the processes of different industries such as the production of pharmaceuticals
and chemicals. These disadvantages may include the need for high temperature, low
catalytic efficiency, low pH and high pressure. Not to mention that using
organic solvents produces pollutants and organic waste. Enzymes like
biocatalysts are more useful for the applications mentioned above because they have
a long half-life, work under slight reaction conditions and they work on abnormal
substrates (Johnson, 2013).

In addition to this, enzymes can be selected
genetically or chemically-modified in order to be used for improving some
characteristics like stability, substrate specificity and specific activity.
However, some disadvantages are found in enzymes including the requirement of
certain co-factor by enzymes. There are different ways that can be used in
order to solve such a problem among which using the whole cells as well as
recycling of cofactor (Baici, 2015).

Reports show that enzymes isolated
from microbes are applied in pharmaceuticals as diagnostic reagents, as
reagents for the production of chemicals, food additives, the manufacture of
detergents, the treatment of industrial wastes and bioremediation (Baxter
and Cummings, 2006).

Stability of enzyme

Stability of enzymes is an important
concern especially during thermal processing. Losing enzyme activity at high
temperature ranges is directly related to variations of enzyme conformation (Cui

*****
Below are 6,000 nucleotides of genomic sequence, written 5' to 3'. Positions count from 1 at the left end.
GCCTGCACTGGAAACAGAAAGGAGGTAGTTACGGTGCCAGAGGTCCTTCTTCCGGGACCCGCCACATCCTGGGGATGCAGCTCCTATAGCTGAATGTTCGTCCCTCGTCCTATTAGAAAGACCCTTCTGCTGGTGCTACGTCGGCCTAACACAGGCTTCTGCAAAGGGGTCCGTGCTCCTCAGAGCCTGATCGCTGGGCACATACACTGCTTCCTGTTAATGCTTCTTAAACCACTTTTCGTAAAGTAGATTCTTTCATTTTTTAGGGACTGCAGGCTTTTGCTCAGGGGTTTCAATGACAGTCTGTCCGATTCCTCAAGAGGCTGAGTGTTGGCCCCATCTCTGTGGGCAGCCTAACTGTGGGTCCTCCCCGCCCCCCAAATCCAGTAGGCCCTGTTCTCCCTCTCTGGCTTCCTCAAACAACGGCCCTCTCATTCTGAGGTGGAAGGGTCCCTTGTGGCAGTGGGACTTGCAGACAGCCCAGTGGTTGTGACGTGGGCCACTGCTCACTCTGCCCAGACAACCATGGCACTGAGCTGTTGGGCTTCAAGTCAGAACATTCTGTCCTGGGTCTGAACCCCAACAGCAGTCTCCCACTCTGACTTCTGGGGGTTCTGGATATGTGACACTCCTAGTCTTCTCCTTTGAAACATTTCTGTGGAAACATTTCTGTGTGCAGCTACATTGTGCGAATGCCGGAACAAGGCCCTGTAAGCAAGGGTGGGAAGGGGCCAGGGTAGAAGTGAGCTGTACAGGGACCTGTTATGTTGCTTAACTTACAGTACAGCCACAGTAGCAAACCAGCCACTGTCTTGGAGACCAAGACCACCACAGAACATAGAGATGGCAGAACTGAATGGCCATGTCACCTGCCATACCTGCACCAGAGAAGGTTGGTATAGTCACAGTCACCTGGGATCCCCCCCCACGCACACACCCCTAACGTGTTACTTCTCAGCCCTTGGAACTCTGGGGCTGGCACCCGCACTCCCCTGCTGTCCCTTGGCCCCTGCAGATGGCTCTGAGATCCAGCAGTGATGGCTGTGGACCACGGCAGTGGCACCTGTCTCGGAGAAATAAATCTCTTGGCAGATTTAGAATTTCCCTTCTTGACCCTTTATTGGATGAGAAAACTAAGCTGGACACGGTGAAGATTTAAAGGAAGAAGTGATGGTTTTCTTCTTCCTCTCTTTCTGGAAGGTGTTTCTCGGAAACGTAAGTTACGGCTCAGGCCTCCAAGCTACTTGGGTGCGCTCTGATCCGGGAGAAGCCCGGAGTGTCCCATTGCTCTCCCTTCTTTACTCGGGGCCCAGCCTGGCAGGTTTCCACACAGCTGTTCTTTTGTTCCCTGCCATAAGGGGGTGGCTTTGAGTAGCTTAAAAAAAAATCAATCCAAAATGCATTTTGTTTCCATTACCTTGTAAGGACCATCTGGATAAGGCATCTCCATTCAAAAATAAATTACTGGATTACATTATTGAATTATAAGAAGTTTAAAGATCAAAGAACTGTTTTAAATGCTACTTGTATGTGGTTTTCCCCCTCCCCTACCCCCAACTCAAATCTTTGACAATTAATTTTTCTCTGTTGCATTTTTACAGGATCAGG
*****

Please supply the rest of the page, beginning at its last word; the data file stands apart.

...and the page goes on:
et al., 2008, Fu et al., 2010). One can estimate this through thermodynamic
parameters and Arrhenius equation (Marangoni, 2003).

In a nutshell, enzyme stability is absolutely
essential in basic and applied enzymology. Enzyme stabilization principles
could only be understood through illustrating how enzymes lose their activity
followed by deriving the structure stability relationships existing in
enzymatic molecules (Plou et al.,

The most important outcome of using
enzymes is to produce useful compounds. Since the fact that enzymes are
unstable and can be quickly inactivated through different mechanisms, they
cannot be the proper catalysts for industrial applications. Having a stable
enzyme in soluble form is inevitable to achieve the storage of purified enzymes
and the purification processes as well (Aehle, 2007).

Different strategies have been used in
order to enhance enzyme stability. The well-known methods for obtaining soluble
stable enzymes are: 1) chemical modifications of enzymes and 2) use of
additives (Taravati et al., 2007, Shelley, 2011).

Additives are soluble compounds that
have a particular effect on the thermostability of the enzyme protein. Remarkable
effect on the enzyme stability is noticed when particular compounds to enzyme
solutions are added. Such additives are polymers, polyhydrilic, sugar,
alcohols, and other organic solvents (Polaina and Maccabe, 2007).

certain types of chemicals could be used in avoiding such conformational
changes of the enzyme. These chemicals include polyols which is mainly used to
promote numerous hydrogen bonds or salt-bridge formation between amino acid
residues. These bonds or bridges make the enzyme molecule more rigid, hence it
becomes more resistant to the thermal unfolding (George et al., 2001; Costa et al.,
2002). However, the choosing of the appropriate additive depends on the
enzyme structure.